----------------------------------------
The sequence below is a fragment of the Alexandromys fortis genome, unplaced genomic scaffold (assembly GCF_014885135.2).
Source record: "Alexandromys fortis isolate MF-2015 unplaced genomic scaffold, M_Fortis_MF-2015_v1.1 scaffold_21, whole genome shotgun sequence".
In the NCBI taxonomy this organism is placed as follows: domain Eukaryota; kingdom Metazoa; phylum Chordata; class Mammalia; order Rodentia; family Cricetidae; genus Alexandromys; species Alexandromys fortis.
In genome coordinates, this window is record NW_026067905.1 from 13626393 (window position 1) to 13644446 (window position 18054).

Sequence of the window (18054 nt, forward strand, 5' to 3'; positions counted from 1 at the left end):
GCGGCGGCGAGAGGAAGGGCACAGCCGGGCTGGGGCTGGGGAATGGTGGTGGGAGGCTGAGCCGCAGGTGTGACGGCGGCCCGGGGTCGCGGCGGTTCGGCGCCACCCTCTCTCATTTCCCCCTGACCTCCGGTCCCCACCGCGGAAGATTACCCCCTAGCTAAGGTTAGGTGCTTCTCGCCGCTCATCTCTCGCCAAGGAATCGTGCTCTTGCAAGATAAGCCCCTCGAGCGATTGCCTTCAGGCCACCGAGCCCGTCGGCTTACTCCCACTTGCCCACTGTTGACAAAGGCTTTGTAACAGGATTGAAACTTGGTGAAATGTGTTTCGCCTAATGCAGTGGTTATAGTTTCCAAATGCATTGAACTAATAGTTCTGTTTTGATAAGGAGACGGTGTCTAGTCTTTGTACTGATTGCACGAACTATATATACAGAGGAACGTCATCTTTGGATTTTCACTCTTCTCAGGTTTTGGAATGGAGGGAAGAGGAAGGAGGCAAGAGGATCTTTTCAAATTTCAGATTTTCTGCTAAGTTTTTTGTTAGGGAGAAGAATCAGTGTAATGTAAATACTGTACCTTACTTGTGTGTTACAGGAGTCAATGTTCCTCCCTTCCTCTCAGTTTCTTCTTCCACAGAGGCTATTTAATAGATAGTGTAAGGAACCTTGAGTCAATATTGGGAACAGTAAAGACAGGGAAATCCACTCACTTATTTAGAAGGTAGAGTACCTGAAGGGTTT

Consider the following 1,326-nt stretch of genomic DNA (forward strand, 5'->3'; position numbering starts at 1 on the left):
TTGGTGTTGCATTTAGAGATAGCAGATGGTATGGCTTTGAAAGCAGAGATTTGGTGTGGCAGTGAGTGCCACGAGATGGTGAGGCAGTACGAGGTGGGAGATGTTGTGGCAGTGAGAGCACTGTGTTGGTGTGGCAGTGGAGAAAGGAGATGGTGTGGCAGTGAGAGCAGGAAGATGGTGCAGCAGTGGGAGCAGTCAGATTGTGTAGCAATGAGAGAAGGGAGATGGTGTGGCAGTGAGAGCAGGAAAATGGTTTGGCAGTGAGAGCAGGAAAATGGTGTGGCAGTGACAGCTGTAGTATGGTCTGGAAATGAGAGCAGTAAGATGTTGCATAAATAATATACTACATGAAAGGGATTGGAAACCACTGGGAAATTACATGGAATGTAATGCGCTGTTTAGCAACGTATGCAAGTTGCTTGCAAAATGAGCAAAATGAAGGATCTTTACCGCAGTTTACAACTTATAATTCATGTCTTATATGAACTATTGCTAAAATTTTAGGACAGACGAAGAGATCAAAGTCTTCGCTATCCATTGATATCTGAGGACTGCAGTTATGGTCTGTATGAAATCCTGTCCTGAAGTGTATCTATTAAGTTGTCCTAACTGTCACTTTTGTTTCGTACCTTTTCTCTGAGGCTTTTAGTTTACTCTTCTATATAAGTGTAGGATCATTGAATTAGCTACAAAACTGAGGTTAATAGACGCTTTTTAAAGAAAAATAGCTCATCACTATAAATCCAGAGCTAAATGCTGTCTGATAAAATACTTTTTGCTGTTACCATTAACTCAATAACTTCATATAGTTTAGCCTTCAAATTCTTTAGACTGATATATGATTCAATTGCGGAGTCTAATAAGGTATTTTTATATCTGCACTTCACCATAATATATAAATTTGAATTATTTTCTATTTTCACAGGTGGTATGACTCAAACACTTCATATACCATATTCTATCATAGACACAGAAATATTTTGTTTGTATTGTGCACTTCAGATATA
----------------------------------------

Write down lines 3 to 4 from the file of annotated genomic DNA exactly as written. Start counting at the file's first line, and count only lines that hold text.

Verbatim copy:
In the NCBI taxonomy this organism is placed as follows: domain Eukaryota; kingdom Metazoa; phylum Chordata; class Mammalia; order Rodentia; family Cricetidae; genus Alexandromys; species Alexandromys fortis.
In genome coordinates, this window is record NW_026067905.1 from 13626393 (window position 1) to 13644446 (window position 18054).